Separator Widthin approximate pixels as well as the
To save a screenshot in
pvpython, you use
# Save a screenshot from a specific view. >>> myview = GetActiveView() >>> SaveScreenshot("aview.png", myview) # Save all views in a tab >>> layout = GetLayout() >>> SaveScreenshot("allviews.png", layout) # To save a specific target resolution, rather than using the # the current view (or layout) size, and override the color palette. >>> SaveScreenshot("aviewResolution.png", myview, ImageResolution=[1500, 1500], OverrideColorPalette="Black Background")
As always, you can use Python tracing in
paraview to trace
the exact form of the method to use to save a specific screenshot image.
8.2.2. Exporting scenes¶
When available, you can export a visualization in a view in several of the
supported formats using the File > Export View menu option in
paraview. For a
Render View (or similar), the available formats include Cinema Database,
EPS, PDF, PS, SVG, POV, VRML, WebGL, X3D, and X3DB. On selecting a file
as which to export,
paraview may pop up an
Export Options dialog that
allows you to set up parameters for the exporter, similar to saving datasets
( Section 8.1).
In addition, from
pvpython, exporting takes the following form (again,
just use Python trace to figure out the proper form – that’s the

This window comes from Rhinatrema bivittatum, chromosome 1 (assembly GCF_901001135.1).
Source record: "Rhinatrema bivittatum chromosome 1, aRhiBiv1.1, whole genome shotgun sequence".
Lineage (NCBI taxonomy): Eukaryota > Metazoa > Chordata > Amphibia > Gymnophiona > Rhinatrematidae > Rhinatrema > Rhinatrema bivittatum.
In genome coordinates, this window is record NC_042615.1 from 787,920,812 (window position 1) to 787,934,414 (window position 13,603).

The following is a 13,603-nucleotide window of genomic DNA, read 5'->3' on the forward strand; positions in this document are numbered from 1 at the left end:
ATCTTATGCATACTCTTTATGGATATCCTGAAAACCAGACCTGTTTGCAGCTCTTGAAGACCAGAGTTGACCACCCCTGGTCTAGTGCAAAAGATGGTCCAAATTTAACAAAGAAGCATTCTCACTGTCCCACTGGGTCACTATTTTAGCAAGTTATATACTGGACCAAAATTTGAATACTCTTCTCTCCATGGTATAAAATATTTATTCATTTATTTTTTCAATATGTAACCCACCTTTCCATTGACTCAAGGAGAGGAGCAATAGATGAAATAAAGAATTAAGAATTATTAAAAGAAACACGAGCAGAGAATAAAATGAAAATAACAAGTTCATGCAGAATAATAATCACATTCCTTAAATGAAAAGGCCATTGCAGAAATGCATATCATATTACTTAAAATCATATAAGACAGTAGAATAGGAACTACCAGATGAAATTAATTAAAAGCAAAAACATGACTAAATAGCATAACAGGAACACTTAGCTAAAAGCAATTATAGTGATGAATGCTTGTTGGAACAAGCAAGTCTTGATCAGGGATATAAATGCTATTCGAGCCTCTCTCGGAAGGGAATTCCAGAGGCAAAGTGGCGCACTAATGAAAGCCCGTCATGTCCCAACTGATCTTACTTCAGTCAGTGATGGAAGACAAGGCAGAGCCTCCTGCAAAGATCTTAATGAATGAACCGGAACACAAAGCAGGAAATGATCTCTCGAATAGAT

>>> myview = GetActiveView() >>> ExportView('/tmp/sample.svg', view=myview, Plottitle='ParaView GL2PS Export', Compressoutputfile=1) # the arguments after 'view' depend on the exporter selected.
8.3. Saving animation¶
To save an animation as a series of images or a video file, you use the
File > Save Animation menu option. This pops up a file save dialog where you choose
where to save the file and which format to use. After selecting the file and format, the
Save Animation Options
dialog (Fig. 8.5) is display. This dialog is nearly a clone of the
Save Screenshot Options dialog (Fig. 8.3), including,
optionally, the extra multiview options from Fig. 8.4,
with additional format-specific compression options and a few animation-specific parameters.
These are as follows:
Frame Rate: When saving the animation as a video file (AVI or Ogg) rather than a series of images, this lets you specify the frame rate for the generated video. It has no effect when saving as a series of images.
Frame Window: If you didn’t want to save out the full animation, instead limit to a specific window, you can use this to specify the range of frames to save. If you are generating a animation from a temporal dataset with timesteps, the frame generally corresponds to the timestep number.
On accepting this dialog, you will be able to choose the output file location and format. The available file formats include AVI and Ogg (when available) video formats, as well as image formats such PNG, JPEG, and TIFF. If saving as images, ParaView will generate a series of image files sequentially numbered using the frame number as a suffix to the specified filename.